China is officially composed of 56 ethnic groups ( 55 minorities plus the dominant Han). However, some of the ethnic groups as classified by the PRC government contain, within themselves, diverse groups of people.
Introducation. China serves as home to 56 official ethnic groups. The largest group, the Han, makes up over 92% of China’s vast population, and it is the elements of Han civilization regraded as “Chinese culture”.
According to the population, the major ethnic groups are Zhuang, Uyghur, Hui, Manchu, Miao, Yi, Tujia, Tibetan, Mongol, Dong, Buyei, Yao, Bai, Korean, Hani, Li, Kazakh and Dai. The minorities of China mainly live in the vast areas of the west, southwest and northwest of China.
Studies of Chinese populations show that 97.4% of their genetic make-up is from ancestral modern humans from Africa, with the rest coming from extinct forms such as Neanderthals and Denisovans.
In November 2013, following the Third Plenum of the 18th Central Committee of the CPC, China announced the decision to relax the one – child policy. Under the new policy, families could have two children if one parent, rather than both parents, was an only child.
The Census Bureau defines a person of the Asian race as “having origins in any of the original peoples of the Far East, Southeast Asia, or the Indian subcontinent including, for example, Cambodia, China, India, Japan, Korea, Malaysia, Pakistan, the Philippine Islands, Thailand, and Vietnam.”
Multiple ethnic groups populate China, the area claimed by both the People’s Republic of China (China) and the Republic of China (Taiwan). The Han people are the largest ethnic group in mainland China. In 2010, 91.51% of the population were classified as Han (~1.2 billion).
The revised standards contain five minimum categories for race: American Indian or Alaska Native, Asian, Black or African American, Native Hawaiian or Other Pacific Islander, and White. There are two categories for ethnicity: “Hispanic or Latino” and “Not Hispanic or Latino.”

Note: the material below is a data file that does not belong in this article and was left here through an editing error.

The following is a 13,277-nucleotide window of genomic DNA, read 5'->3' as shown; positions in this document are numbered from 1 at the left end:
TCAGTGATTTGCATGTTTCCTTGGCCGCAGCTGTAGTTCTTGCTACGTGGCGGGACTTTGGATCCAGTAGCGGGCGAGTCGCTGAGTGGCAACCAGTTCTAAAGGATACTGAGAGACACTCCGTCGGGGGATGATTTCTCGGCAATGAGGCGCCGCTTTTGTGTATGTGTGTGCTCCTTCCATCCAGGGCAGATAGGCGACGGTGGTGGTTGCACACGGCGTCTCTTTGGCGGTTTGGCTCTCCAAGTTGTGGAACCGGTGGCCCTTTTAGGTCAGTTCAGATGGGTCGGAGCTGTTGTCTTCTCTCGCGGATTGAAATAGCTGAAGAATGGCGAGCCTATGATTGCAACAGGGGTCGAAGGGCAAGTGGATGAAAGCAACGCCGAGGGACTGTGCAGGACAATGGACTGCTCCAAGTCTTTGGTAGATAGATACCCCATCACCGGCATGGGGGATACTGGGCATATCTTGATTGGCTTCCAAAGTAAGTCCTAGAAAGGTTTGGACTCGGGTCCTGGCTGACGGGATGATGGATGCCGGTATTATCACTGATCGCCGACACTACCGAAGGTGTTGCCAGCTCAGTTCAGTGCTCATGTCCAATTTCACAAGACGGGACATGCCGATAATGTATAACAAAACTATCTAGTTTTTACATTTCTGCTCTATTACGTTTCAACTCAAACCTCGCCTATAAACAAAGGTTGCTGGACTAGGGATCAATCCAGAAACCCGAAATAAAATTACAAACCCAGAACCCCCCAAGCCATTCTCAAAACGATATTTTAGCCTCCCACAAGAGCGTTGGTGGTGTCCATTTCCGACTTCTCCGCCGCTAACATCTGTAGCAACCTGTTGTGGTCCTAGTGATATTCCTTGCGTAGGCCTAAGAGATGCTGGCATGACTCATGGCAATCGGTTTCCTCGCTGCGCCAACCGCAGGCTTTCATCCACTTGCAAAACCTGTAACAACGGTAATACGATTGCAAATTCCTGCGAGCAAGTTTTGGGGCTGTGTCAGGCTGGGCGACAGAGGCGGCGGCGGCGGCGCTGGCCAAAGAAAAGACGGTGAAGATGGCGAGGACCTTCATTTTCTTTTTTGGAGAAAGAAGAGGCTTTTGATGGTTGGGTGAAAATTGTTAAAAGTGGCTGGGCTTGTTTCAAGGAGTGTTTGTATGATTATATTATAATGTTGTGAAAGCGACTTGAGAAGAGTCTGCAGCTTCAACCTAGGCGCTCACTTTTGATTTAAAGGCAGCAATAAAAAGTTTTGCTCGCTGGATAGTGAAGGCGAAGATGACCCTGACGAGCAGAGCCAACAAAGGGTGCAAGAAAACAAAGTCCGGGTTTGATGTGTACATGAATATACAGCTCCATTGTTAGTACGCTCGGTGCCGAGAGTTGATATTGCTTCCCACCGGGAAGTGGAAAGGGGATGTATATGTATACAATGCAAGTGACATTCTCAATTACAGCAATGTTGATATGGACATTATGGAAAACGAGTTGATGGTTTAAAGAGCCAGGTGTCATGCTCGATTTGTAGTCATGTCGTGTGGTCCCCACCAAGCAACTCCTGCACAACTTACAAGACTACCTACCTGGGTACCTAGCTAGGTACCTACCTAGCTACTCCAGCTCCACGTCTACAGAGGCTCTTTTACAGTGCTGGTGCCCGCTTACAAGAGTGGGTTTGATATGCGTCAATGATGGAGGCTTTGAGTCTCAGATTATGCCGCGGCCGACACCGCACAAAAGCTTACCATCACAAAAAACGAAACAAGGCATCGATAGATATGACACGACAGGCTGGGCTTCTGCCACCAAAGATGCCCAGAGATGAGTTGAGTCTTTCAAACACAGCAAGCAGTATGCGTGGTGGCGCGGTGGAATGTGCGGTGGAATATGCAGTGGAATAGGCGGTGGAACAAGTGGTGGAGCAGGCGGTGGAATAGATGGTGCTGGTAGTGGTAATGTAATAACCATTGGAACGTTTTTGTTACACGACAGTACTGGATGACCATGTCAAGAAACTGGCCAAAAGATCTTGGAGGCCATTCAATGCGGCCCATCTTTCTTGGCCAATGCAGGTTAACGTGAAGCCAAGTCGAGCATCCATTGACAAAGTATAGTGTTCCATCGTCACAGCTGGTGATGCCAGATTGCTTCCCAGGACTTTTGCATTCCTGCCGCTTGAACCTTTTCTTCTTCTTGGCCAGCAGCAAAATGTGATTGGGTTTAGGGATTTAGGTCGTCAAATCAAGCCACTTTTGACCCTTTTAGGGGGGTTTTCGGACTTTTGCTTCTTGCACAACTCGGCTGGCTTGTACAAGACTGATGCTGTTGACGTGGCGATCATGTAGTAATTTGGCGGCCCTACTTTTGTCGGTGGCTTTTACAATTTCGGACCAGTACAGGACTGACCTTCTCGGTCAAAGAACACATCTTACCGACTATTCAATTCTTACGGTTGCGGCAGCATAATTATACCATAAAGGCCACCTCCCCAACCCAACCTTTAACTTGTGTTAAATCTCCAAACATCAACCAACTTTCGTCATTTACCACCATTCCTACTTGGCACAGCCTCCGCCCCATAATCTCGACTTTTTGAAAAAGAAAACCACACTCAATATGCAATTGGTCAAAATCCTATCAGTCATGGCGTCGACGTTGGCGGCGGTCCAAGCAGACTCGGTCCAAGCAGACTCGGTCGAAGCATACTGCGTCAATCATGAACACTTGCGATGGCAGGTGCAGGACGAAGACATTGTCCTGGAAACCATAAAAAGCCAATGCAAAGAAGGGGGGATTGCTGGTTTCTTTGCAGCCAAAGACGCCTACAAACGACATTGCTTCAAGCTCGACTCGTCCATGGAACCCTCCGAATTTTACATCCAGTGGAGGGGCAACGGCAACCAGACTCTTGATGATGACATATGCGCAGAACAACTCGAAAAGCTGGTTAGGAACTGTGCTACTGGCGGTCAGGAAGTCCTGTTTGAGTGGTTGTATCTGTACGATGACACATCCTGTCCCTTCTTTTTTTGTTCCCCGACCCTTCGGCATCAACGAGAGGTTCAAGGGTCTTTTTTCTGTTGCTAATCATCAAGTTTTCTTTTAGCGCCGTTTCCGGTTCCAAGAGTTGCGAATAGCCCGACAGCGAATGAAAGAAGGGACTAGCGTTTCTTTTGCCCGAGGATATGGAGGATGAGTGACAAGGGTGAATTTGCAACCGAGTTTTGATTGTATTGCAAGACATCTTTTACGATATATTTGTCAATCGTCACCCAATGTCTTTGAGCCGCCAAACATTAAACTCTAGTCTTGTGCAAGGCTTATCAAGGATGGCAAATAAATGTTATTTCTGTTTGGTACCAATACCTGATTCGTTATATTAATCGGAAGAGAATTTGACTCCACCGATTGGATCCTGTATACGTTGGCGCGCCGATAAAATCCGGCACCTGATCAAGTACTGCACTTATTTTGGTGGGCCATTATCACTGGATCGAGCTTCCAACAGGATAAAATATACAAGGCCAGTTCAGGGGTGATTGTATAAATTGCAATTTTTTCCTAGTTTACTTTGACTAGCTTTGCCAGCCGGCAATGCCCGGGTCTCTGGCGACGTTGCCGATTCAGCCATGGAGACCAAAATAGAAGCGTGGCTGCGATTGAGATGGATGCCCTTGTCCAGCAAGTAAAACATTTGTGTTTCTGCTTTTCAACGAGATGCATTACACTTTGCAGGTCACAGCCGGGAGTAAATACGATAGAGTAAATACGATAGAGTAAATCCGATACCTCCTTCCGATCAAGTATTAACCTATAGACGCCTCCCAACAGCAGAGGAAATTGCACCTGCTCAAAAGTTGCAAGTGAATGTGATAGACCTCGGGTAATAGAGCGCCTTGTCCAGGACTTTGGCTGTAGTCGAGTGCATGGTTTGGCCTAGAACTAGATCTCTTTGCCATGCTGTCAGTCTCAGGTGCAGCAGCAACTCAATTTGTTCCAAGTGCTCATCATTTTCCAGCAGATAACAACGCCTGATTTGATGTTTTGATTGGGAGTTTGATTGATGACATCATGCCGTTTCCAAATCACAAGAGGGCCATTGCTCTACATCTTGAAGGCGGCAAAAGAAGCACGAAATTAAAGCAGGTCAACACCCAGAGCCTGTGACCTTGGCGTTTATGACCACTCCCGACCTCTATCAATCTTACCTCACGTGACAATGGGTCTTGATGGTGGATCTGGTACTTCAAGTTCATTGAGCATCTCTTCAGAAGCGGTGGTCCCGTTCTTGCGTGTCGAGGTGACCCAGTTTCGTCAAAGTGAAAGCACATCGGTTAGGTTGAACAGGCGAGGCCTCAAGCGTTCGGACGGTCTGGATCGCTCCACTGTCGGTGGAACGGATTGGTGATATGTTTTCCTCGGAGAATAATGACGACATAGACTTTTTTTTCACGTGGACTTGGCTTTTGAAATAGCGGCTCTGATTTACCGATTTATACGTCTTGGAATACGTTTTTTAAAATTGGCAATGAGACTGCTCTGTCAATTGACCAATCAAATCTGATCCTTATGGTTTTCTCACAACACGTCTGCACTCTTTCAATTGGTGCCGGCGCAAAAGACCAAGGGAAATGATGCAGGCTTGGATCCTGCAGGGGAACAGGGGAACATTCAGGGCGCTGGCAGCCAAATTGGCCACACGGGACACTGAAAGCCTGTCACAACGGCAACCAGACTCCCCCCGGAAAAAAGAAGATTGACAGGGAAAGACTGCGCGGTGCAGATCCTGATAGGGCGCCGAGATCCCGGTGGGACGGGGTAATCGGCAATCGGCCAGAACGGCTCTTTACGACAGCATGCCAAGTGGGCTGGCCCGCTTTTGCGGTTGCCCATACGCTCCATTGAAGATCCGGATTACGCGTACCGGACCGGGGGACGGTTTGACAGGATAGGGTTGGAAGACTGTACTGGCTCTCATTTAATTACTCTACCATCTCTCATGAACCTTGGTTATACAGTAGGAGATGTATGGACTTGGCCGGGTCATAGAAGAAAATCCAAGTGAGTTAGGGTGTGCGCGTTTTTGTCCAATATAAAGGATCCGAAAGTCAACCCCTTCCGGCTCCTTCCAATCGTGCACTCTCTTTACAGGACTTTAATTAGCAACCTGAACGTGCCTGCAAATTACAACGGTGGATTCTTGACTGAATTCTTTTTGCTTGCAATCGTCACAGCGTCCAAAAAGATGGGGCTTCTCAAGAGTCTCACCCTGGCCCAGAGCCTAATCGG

The world’s largest ethnic group is Han Chinese, with Mandarin being the world’s most spoken language in terms of native speakers. The world’s population is predominantly urban and suburban, and there has been significant migration toward cities and urban centres.
Religion in China The main religions in China are Buddhism, Chinese folklore, Taoism and Confucianism among many others. Abrahamic religions are also practised. There are three main existing branches of buddhism: Han Buddhism, Tibetan Buddhism, and Theravada.
Diversity & Inclusion Climate Although China is ethnically diverse, it is highly racially homogenous. Additionally, some contend that China has no problem with racism, but to not acknowledge race creates an issue with naming mistreatment or inequality.
The world population can be divided into 4 major races, namely white/Caucasian, Mongoloid/Asian, Negroid/Black, and Australoid. This is based on a racial classification made by Carleton S. Coon in 1962.
An old missionary student of China once remarked that Chinese history is “remote, monotonous, obscure, and-worst of all-there is too much of it.” China has the longest continuous history of any country in the world—3,500 years of written history. And even 3,500 years ago China’s civilization was old!
A recent study (2018) shows that the Japanese are predominantly descendants of the Yayoi people and are closely related to other modern East Asians, especially Koreans and Han Chinese. It is estimated that the majority of Japanese only has about 12% Jōmon ancestry or even less.
Qin Shi Huang
|Qin Shi Huang 秦始皇|
|Reign||7 May 247 BC – 221 BC|
|Emperor of China|
|Reign||221 BC – 10 September 210 BC|